Will my life insurance premium be reduced if I cut down or give up smoking?
How long do I need to cut down or give up? And, how much can I expect to save?
Most life assurance companies ask the question about smoking and to qualify for a non smoker rates you must NOT have smoked for a minimum of 12 months - failure to do this will result in the contract being void for non disclosure and they will not pay out.
Life assurance companies do not set premiums on the amount you smoke only the fact that you smoke.
I hope that helps? | 12.02.10 @ 14:37
Yes, a lot. But as Paul above says you need to have given up a minimum of 12 months, sometimes 24. This is real 'given up' not becoming a 'social smoker'.
Also you need to make sure your Dr knows you have given up - they will be asked if there is a claim whether they think you smoked or not, and if they have treated you for a smokers cough they will assume you never quit unless they know otherwise.
The savings will be significant, typically a smoker will pay 50% more. | 12.02.10 @ 15:39
stop for 12 months, tell the life co. they will ask your doctor to verify by tests then your life company should re-consider your plan | 12.03.10 @ 10:39
John Stirling has said it all really. The basic principle is that insurers take on the risk that you present when you first apply. Thus a smoker will always pay smoker rates. However a non smoking taxi driver (the roads being considered a relatively risky place to be) who subsequently gives up smoking and starts a desk bound job is very likely to benefit from reduced rates if they reapply. In this respect also be aware that, in general, life asurance rates have been falling as medical advances are keeping people alive for longer and there is lower administration cost and greater competition in the market thanks to computers and the internet. The basic message has to be that it is always worth shopping around and re-checking the market every few years. | 12.03.10 @ 15:50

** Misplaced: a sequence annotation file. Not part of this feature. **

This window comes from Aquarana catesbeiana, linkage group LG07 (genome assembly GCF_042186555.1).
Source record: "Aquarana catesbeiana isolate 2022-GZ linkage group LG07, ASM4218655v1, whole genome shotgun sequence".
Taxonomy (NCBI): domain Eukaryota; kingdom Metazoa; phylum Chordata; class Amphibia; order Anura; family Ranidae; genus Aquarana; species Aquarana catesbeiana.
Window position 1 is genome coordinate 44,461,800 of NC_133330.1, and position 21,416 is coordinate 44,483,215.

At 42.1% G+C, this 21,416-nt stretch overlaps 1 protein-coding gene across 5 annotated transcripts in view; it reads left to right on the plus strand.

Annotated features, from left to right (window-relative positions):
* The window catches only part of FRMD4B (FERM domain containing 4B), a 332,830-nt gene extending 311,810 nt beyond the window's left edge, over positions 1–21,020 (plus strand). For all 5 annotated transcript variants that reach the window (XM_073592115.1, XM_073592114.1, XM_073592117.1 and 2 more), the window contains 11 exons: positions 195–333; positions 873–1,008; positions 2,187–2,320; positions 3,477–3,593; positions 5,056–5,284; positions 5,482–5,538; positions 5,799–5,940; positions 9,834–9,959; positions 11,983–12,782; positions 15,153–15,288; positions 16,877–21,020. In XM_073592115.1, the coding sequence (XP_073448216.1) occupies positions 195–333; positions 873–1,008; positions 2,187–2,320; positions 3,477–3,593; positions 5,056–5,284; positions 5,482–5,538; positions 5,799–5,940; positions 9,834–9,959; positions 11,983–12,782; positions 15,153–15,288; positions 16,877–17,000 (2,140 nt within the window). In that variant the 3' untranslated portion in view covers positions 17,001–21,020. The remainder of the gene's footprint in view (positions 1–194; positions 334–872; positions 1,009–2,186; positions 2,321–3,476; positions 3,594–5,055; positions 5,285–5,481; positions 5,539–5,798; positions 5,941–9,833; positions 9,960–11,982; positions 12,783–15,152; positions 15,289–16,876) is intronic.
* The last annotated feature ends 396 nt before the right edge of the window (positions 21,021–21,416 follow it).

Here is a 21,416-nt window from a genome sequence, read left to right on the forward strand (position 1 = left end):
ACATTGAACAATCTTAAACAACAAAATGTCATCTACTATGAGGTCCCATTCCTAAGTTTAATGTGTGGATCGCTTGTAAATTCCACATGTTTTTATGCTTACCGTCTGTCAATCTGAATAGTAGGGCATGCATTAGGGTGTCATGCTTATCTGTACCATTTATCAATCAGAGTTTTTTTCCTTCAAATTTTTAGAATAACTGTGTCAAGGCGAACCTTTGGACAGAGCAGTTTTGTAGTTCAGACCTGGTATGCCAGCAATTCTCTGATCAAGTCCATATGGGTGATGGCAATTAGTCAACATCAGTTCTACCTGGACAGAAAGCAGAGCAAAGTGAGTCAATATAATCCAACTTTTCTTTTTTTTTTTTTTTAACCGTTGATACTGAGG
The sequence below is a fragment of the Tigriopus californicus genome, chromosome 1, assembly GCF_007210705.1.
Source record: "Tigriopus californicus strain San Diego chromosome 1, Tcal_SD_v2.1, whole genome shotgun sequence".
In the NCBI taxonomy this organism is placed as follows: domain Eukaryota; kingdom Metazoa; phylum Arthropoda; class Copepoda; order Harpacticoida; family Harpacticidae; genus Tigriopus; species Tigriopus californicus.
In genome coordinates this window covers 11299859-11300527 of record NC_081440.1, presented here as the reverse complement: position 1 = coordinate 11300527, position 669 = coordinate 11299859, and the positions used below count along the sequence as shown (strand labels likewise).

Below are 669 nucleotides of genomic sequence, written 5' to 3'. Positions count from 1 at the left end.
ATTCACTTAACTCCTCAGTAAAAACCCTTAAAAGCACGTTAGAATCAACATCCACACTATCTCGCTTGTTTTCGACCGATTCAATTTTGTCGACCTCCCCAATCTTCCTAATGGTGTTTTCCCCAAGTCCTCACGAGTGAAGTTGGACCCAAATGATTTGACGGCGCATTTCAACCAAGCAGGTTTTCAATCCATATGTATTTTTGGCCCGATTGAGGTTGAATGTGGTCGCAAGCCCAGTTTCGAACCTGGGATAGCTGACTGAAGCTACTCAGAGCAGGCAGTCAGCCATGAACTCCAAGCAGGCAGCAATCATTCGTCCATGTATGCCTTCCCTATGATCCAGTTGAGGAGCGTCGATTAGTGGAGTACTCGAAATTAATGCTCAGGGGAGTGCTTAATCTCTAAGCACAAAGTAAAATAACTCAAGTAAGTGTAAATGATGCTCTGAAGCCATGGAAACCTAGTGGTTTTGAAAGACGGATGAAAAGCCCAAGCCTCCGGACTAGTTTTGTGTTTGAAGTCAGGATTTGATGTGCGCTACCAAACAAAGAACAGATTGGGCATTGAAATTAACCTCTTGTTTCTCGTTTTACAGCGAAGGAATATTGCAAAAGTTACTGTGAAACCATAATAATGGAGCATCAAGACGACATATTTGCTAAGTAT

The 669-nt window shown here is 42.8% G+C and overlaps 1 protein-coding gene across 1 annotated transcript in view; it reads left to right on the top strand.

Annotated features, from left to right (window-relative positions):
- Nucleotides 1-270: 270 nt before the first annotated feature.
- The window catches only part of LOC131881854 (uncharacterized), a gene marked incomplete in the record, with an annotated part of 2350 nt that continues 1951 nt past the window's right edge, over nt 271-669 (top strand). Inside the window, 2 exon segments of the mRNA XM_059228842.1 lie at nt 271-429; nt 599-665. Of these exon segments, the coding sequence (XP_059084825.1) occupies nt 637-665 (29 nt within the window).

the key with smoker status is that its not just smoking cigarettes that counts. also pipe smokers , cigar smokers and users of snuff or tobacco products all count as smokers.
some life companies will reduce a premium mid policy but this is rare. again its best to wait the 12 months clear (ie from when you tell the GP you are giving up then you need to be clear 12 months).
there is no point asking your GP to confirm non smoker status by a test as life companies will often ask declarants of non-smoker status to submit to a cotinine test (saliva test) to look for the trace chemicals of smoke. | 12.07.10 @ 13:22
Quitting smoking can lower premiums by around 50% but you must have been smoke free for at least 12 months. Very few insurers will switch you to non-smoking status for an existing plan but it is definitely worth checking the rates to see if it is worthwhile applying for a new replacement plan. | 12.11.10 @ 17:41